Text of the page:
The United States Air Force Academy finds itself in a sticky situation as it attempts to defend the decision to allow an Atheist event within days of condemning a Christian cadet from writing a Bible verse on the note board attached to his personal door.
A club approved for Academy cadets, The Freethinkers Club, sponsored “Ask an Atheist Day” last week. The event was heavily advertised on official emails sent to the Cadet wing, on the bulletin screens throughout the Academy, and during an assembly on Tuesday.
Meanwhile, a cadet was told to remove a Bible verse he wrote on the white board hanging outside his dorm room. Galatians 2:20, “I have been crucified with Christ therefore I no longer live, but Christ lives in me.”
"It clearly elevated one religious faith, fundamentalist Christianity, over all others at an already virulently hyper-fundamentalist Christian institution. It massively poured fundamentalist Christian gasoline on an already raging out-of-control conflagration of fundamentalist Christian tyranny, exceptionalism and supremacy at USAFA," said Weinstein.
Mr. Weinstein has some strong opinions when it comes to Christians serving in the military, he feels they need to go. He has said the U.S. faces "incredibly well-funded gangs of fundamentalist Christian monsters who terrorize their fellow Americans by forcing their weaponized and twisted version of Christianity upon their helpless subordinates in our nation's armed forces."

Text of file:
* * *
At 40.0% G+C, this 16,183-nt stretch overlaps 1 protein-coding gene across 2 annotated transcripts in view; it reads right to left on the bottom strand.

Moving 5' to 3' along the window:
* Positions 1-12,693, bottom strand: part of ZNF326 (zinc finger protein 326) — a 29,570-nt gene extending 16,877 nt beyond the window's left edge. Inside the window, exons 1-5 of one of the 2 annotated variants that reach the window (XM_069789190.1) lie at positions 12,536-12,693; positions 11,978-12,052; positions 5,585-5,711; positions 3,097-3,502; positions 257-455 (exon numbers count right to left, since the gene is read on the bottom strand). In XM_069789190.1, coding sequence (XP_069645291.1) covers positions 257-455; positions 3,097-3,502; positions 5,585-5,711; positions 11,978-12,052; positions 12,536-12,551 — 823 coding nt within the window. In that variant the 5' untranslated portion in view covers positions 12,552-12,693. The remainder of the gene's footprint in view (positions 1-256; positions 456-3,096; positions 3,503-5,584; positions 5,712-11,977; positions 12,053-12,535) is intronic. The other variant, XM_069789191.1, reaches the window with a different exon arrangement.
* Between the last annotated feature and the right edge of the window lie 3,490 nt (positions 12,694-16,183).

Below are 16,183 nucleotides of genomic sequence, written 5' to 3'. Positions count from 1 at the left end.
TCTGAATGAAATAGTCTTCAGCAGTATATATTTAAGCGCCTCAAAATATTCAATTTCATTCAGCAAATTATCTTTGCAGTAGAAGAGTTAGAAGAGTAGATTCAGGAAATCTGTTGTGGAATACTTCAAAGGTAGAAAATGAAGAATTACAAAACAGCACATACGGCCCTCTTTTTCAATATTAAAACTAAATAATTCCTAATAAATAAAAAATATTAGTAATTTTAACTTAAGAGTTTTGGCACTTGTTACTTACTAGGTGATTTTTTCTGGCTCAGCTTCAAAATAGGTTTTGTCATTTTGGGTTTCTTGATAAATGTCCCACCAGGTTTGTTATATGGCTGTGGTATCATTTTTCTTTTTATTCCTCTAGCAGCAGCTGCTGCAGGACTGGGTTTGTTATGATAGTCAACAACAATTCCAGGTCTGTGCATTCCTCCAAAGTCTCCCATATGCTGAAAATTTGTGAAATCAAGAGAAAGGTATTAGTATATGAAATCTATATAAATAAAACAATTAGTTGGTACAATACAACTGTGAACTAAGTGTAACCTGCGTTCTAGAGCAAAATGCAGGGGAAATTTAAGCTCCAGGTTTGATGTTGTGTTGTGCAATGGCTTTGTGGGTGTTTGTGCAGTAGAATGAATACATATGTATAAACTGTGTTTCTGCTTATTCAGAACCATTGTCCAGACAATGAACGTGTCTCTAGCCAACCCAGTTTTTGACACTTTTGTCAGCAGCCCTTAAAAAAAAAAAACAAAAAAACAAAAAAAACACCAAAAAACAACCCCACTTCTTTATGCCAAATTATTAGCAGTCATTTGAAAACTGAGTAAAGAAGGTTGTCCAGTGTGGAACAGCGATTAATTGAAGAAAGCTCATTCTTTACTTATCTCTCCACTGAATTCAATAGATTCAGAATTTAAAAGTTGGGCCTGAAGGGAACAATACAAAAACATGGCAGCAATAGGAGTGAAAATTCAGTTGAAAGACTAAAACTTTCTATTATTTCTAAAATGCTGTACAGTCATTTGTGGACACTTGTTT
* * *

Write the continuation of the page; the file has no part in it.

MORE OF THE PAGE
The American Center for Law and Justice, advocates for freedom of religious speech, have expressed their concern over whether the military will begin court martialing Christians based on "angry atheist" demands. According to Jay Sekulow, ACLJ chief counsel, Mikey Weinstein is heavily critical of a fundamentalist Christian influence in the military and has even said that “some Christians should be completely banned from service.”
The uproar over the seemingly double standard of religious expression is growing. Christian groups are beginning to speak out against the Air Force Academy's decision to remove the Bible verse.
Mathew Staver, chairman of Liberty Counsel, said in a statement, “The incident reveals a fundamental misunderstanding of religious freedom. Not only is the notion that cadets have to abandon or hide their faith as a requisite of military service not supported by law, it is actually discriminatory to brave men and women of faith that desire to serve their country."
The ACLJ is meeting with military academy officials to discuss the constitutional rights of service men and women. They have started a petition to U.S. Military Academies and the Department of Defense in support of religious liberty. The petition states,
"Religious liberty in our military is secured by the Constitution. Stop censoring the free speech of cadets. Protect religious liberty in our Armed Forces and ignore angry atheist agitators.” Sign petition here.
As a sign of solidarity, a population of the cadet wing has posted their own religious quotes outside their doors in the public hallways.
Weinstein is calling for the Air Force Academy to take action against any individuals posting scripture messages on their doors. He said they deserve non-judicial punishment at the very least, but went on to say they could see their pay docked, be kicked out or even go to jail.